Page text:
The social Darwinian environment within which foundations emerge was compatible with another feature of, especially, American political culture—the weak state tradition. Understood as private funds linked to public purpose, the private foundation is a social invention consistent with this tradition. If wealth is accumulated in an amount that is too substantial to be consumed or given away in one’s lifetime, and thought to be too great to bequeath to family members, there are a limited number of ways to dispose of it. Furthermore, if the political culture as well as law and taxation policy invite the wealthy to create private institutions that can function as an alternative to the state, there is much satisfaction to be gained by creating a foundation. In the twentieth century, then, the private foundation has become a major mechanism by which large-scale, privately held capital memorializes the donor, endows his or her philanthropic inclinations, and not incidentally substantially reduces tax obligations. In some instances it also serves to keep control of a business enterprise in the hands of a founder’s family and descendants.
There is a long tradition of inquiry that sees in the establishment of foundations the intent by the donor to exercise lasting political–economic–social control. The very wealthy do not earn their fortunes without exercising economic control—of an industry, a marketing strategy, a scientiﬁc innovation, a new product. Nor are these individuals indiﬀerent to how policies, regulations, tariﬀs, and taxes can help or hinder the acquisition of wealth. It is not much of a leap from these facts to presume that transferring private wealth to a private foundation is a way to extend political–economic inﬂuence.
For example, a Commission of the United States Congress (1915–16), observed that industry and wealth in the United States had come under the control of a few very wealthy persons. The Commission alleged that this small group intended to continue and extend this control by establishing privately managed funds for indeﬁnite purposes. Here, then, is coupled the late nineteenth century anxiety about the concentration of economic power with the fear that private foundations would perpetuate the dominance of business interests in American political and social life.
Careful historical analysis needed to test this hypothesis is in short supply. There is, however, ample anecdotal evidence that donors who establish foundations have a strong inclination to see that their funds enhance particular political and economic doctrines, especially private enterprise and market capitalism. Perhaps there is an irony in the fact that the foundation results from the accumulation of substantial private wealth and yet in instance after instance declares that its mission is to improve the lot of the poor and powerless. It goes about that mission by helping to lower the barriers to upward mobility, by working to insure basic civil and political rights or by contributing to education and health for the poor. It does not go about that mission by calling into question the political-economic arrangements that allow for unequal wealth acquisition in the ﬁrst place. This despite the oft repeated claim that foundations will ﬁnd and eliminate the ‘root causes’ of poverty, discrimination, and illness. These root causes, however, seem not to include the economic doctrine and public policies that govern wealth acquisition.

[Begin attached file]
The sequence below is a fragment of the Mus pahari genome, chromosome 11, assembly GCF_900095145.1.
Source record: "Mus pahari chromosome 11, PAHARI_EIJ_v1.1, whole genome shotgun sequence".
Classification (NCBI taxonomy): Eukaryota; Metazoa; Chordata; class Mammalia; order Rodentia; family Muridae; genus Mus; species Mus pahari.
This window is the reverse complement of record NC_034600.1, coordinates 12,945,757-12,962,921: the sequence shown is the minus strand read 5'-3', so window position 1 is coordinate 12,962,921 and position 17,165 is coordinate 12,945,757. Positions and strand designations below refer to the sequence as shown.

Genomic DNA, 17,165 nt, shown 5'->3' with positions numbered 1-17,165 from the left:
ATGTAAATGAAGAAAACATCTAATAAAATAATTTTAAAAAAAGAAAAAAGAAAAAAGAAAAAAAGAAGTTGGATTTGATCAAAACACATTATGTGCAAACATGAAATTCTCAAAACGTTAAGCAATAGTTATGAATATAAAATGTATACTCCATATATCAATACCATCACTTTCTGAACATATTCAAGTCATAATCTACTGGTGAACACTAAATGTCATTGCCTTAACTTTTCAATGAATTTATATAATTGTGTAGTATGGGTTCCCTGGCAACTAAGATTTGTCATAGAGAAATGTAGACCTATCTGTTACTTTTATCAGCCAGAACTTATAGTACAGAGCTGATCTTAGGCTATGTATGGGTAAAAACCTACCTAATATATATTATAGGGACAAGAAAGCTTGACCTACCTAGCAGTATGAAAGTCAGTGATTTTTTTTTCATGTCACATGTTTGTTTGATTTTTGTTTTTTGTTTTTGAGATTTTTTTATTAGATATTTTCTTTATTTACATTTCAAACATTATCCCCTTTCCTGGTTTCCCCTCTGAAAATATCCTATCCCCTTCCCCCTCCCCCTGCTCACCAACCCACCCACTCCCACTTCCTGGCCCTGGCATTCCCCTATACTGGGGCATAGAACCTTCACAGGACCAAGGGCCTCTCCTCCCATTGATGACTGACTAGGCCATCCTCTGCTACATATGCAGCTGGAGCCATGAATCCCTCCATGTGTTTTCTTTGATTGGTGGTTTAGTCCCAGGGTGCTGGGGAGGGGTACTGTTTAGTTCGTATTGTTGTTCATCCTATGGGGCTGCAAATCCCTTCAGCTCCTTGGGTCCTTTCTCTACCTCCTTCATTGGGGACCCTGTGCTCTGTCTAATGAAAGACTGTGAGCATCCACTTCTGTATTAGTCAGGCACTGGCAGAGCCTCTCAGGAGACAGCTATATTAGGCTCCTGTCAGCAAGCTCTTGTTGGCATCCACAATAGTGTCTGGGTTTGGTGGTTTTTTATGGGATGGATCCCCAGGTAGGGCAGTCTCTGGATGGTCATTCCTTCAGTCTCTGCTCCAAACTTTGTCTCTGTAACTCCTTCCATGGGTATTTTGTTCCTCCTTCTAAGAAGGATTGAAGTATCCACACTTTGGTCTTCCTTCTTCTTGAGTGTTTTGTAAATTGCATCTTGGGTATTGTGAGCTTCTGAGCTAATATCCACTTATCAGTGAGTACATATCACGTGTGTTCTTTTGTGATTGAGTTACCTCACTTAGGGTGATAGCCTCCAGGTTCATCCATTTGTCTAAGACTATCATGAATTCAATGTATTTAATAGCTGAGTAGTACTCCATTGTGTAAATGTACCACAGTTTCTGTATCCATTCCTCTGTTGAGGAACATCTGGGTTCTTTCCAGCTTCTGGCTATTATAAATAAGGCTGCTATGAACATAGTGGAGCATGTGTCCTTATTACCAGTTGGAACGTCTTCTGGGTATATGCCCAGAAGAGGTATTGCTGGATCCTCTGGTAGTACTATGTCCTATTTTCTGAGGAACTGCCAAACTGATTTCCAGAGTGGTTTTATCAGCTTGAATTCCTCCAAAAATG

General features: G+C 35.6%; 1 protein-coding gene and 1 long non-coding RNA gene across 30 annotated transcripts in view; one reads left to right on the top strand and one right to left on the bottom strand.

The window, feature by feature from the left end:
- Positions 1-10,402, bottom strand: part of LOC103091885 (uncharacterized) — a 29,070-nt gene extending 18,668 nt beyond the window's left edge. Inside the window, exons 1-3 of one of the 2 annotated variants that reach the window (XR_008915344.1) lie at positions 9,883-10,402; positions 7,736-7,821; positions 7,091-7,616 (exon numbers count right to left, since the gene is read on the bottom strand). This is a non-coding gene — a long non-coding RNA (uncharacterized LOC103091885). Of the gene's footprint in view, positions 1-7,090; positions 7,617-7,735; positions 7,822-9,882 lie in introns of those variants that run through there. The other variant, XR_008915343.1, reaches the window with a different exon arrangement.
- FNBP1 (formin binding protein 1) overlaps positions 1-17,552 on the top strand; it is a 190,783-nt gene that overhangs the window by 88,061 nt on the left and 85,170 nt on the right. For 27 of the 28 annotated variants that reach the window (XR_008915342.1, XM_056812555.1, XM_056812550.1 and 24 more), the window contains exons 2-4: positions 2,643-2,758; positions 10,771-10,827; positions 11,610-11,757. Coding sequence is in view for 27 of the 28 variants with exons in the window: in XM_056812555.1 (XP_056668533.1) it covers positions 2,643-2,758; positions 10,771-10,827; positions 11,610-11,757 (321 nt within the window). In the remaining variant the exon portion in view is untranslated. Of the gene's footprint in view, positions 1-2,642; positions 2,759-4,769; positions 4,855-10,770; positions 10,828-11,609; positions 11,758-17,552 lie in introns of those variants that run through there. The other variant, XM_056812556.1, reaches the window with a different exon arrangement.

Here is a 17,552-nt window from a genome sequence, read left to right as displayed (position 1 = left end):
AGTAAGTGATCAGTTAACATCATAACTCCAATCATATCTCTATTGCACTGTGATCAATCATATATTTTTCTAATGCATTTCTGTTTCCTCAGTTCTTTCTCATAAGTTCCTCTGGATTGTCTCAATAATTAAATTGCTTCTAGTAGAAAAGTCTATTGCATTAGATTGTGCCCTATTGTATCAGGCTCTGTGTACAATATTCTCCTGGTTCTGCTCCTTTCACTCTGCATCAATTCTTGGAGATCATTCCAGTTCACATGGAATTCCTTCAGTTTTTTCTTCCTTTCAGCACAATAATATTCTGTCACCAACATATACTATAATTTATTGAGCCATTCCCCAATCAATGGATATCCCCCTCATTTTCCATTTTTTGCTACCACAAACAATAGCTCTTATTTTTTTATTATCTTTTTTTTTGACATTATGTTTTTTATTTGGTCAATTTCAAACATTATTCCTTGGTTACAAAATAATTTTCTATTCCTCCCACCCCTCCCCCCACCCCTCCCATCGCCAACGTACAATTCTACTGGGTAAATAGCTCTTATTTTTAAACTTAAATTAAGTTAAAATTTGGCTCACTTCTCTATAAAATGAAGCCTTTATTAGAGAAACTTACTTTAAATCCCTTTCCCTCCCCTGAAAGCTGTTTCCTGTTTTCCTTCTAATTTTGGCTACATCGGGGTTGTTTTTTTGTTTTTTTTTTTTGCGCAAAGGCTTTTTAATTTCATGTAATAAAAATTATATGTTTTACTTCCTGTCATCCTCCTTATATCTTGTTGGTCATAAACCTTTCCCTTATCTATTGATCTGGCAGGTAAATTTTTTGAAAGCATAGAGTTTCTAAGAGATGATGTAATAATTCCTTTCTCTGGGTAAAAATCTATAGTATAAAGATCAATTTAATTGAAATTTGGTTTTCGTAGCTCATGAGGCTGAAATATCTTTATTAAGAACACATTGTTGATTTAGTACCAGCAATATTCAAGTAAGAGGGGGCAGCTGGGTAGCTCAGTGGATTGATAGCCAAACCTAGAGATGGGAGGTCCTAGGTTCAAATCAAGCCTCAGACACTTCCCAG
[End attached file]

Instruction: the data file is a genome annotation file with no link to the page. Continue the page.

4. The Public Policy Agenda
Based on statistics it collects from thousands of private foundations, the US based Foundation Center uses a ten-part subject-matter classiﬁcation to report grant making: arts and culture, education, environment, health, human services, international aﬀairs and development, public society beneﬁt, science and technology, social science, and religion. Although data collection is less systematic in other nations, these categories are generally serviceable across the private foundation world. Public policy is not its own discrete category, because policy analysis and policy advocacy can appear in each of the ten categories. Foundations have taken up arts policy, education policy, health policy, science policy, security policy, and much more.